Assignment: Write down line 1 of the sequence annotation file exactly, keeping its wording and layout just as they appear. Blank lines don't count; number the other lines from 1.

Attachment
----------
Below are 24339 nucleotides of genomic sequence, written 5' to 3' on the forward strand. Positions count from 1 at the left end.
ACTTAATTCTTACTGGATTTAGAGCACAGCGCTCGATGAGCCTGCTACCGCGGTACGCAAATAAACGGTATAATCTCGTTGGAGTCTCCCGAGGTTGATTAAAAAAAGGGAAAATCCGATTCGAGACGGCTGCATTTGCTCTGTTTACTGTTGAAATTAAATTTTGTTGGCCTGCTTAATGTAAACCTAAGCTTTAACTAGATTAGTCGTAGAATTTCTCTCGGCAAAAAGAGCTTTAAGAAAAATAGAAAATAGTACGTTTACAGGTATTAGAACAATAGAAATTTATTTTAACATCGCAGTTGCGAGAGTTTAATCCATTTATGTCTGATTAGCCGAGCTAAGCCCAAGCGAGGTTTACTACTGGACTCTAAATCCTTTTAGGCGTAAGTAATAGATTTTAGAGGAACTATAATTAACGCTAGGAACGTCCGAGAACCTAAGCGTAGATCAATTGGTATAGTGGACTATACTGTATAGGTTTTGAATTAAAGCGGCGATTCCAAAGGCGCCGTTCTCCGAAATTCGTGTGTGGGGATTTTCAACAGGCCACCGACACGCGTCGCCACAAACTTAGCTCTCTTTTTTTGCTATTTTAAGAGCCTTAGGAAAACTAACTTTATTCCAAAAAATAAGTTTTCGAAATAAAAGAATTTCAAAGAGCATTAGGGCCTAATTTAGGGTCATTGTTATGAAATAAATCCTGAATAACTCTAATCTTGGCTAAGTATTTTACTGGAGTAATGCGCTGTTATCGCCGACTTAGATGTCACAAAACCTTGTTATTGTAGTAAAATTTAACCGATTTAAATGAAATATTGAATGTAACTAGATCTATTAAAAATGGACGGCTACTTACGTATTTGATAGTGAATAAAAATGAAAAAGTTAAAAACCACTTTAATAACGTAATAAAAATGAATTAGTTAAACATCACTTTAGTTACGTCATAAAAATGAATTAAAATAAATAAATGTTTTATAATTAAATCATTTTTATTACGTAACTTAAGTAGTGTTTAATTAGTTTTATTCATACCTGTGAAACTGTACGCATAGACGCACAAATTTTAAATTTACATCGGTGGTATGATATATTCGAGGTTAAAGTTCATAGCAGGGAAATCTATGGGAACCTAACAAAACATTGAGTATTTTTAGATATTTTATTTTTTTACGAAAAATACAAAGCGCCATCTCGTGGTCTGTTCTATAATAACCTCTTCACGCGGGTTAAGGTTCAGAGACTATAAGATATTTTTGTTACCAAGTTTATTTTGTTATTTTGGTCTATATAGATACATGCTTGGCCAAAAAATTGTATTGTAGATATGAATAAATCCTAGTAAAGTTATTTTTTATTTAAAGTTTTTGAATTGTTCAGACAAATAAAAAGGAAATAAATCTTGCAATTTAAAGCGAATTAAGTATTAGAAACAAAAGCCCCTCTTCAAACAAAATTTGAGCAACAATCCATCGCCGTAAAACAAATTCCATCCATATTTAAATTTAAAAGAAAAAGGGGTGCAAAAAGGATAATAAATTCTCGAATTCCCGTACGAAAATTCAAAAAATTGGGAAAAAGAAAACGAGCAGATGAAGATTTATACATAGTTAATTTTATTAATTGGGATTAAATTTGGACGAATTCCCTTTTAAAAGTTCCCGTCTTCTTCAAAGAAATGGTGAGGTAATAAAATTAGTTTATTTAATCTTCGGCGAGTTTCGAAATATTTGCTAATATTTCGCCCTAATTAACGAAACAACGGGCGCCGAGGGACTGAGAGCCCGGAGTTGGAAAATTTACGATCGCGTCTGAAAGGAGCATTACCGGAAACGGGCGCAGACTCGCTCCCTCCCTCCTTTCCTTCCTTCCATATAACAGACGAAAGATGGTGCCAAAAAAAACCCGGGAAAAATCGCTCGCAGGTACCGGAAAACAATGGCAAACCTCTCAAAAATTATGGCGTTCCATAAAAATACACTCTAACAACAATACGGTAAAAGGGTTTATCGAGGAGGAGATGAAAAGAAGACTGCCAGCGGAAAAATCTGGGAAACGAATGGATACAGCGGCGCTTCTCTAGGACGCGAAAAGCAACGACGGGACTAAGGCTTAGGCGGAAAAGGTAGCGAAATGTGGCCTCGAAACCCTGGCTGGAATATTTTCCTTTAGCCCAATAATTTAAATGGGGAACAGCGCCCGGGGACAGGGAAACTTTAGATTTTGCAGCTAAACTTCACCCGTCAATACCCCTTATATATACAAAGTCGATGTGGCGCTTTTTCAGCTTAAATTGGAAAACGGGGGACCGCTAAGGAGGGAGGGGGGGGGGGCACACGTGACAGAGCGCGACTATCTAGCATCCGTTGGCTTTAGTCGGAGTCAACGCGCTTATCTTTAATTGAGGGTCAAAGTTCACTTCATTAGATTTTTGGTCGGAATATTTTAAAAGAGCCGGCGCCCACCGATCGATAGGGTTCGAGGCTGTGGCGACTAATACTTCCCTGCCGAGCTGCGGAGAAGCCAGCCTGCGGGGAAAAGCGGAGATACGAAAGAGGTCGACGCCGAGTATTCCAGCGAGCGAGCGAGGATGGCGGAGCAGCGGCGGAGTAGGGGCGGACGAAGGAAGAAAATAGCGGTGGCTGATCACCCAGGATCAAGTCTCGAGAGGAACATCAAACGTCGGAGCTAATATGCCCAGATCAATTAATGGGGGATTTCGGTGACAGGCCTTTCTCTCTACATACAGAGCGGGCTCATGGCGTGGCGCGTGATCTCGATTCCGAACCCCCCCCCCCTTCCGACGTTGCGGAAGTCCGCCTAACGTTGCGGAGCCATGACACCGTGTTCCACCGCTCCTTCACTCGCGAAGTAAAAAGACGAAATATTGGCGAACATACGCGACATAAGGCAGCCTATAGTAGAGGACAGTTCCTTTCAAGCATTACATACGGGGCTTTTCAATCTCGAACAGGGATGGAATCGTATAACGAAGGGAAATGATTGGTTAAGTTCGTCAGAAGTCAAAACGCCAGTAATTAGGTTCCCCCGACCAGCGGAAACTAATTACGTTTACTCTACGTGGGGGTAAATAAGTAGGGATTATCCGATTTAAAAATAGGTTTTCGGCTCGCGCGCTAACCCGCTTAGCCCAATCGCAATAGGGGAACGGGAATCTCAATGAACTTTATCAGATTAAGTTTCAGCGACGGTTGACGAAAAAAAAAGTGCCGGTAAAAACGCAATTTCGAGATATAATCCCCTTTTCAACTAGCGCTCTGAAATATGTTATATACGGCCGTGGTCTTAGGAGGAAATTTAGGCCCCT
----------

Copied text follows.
Below are 24339 nucleotides of genomic sequence, written 5' to 3' on the forward strand. Positions count from 1 at the left end.